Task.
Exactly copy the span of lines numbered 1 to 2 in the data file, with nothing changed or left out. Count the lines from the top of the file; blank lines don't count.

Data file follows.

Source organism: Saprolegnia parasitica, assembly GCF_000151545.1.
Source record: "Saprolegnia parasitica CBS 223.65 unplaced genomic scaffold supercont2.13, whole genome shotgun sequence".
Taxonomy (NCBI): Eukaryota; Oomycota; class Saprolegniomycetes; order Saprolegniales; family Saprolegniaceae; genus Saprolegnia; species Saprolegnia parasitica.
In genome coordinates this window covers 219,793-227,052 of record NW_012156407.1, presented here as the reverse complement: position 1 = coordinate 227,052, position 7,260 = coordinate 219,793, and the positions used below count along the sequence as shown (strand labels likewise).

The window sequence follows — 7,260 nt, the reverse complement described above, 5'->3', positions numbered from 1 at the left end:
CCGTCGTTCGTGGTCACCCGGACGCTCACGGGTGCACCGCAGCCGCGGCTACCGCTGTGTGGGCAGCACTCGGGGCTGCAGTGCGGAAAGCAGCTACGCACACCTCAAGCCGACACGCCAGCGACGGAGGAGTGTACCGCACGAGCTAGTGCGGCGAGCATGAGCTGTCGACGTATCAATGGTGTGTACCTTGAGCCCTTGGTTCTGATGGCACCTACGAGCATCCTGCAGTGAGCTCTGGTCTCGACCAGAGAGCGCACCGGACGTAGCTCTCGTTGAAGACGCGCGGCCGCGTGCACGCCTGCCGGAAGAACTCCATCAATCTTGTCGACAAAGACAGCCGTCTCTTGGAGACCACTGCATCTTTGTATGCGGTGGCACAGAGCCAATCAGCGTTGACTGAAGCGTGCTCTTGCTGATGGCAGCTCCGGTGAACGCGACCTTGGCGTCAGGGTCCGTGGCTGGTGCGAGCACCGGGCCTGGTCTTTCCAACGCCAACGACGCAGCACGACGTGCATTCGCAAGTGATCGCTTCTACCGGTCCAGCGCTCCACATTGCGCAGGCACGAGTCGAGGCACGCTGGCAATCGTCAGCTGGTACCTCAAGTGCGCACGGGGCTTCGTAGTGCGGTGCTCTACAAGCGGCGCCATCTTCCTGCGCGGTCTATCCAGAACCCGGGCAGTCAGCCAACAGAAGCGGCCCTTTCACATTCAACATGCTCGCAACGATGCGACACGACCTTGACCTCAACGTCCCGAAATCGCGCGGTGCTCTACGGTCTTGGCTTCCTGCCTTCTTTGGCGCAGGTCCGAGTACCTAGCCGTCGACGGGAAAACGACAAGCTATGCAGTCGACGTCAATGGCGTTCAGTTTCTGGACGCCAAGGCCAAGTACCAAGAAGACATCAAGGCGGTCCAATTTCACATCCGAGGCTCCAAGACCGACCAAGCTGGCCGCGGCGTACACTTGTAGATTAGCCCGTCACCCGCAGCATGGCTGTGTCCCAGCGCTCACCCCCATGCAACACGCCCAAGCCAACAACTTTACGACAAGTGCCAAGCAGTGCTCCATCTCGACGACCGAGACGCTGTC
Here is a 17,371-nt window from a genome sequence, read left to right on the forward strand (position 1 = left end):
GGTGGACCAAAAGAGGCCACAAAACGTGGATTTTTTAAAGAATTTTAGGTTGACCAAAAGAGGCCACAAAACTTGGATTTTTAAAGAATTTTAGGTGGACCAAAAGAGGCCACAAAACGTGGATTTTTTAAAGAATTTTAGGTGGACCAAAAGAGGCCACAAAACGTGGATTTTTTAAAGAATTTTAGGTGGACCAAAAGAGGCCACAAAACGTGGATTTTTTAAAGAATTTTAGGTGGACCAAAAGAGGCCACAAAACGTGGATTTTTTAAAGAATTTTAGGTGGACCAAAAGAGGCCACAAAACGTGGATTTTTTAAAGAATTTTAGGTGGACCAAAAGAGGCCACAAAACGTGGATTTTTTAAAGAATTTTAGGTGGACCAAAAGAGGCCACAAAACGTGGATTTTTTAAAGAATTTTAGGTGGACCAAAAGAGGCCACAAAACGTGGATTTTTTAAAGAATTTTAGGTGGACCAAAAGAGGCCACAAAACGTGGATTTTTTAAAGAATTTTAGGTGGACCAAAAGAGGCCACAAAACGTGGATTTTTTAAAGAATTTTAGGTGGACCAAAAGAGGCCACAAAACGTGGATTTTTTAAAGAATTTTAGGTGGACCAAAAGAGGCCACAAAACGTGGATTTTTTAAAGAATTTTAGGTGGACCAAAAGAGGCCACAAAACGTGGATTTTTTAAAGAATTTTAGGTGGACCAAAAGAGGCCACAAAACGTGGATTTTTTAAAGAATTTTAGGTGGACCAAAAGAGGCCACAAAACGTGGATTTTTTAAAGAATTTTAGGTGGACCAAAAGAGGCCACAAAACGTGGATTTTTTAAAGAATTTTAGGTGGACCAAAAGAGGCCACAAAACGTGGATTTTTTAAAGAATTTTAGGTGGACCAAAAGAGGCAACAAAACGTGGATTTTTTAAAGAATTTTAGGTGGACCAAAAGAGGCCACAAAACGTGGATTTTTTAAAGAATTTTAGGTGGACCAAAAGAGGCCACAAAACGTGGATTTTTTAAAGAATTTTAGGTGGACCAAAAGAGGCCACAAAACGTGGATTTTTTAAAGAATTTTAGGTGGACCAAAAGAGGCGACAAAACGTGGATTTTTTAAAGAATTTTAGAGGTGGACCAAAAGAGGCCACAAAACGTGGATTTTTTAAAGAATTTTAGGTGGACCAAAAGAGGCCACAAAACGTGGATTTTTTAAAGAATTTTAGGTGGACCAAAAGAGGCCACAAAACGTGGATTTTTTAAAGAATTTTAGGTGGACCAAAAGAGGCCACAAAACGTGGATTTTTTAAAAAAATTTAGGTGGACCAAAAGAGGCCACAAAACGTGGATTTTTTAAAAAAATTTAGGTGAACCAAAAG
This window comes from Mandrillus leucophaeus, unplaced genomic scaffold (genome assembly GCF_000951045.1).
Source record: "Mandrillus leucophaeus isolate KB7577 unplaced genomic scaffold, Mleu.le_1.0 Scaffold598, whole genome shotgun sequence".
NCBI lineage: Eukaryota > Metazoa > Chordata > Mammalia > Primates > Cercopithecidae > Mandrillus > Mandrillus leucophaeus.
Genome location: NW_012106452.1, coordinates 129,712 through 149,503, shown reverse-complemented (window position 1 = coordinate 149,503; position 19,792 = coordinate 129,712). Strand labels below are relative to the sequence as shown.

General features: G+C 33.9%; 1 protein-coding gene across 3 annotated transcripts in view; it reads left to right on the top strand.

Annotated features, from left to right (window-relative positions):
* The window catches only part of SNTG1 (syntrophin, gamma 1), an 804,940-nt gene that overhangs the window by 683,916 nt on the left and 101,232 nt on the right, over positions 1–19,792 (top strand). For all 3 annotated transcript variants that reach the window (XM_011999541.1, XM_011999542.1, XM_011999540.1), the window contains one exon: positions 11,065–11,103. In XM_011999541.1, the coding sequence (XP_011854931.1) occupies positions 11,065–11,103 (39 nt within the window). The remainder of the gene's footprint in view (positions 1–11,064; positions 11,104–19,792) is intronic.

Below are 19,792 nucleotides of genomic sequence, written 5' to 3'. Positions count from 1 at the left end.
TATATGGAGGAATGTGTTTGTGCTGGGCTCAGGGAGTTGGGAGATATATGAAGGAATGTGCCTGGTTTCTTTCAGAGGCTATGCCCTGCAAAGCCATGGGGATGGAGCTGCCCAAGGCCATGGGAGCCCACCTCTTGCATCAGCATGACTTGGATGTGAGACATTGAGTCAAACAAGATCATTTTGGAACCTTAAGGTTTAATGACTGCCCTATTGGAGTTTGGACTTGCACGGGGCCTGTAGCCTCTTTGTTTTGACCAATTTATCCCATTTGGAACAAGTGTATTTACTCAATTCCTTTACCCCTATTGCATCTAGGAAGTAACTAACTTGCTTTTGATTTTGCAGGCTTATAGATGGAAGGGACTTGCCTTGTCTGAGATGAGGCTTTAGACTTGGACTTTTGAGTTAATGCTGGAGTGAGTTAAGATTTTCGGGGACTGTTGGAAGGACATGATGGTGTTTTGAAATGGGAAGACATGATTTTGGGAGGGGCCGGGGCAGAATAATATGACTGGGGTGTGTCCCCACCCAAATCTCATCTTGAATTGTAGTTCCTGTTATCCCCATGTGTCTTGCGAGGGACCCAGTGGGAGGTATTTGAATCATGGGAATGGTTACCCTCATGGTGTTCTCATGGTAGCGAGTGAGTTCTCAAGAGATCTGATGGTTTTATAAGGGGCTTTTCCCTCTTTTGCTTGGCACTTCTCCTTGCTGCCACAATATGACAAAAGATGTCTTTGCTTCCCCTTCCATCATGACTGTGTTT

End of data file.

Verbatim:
Source organism: Saprolegnia parasitica, assembly GCF_000151545.1.
Source record: "Saprolegnia parasitica CBS 223.65 unplaced genomic scaffold supercont2.13, whole genome shotgun sequence".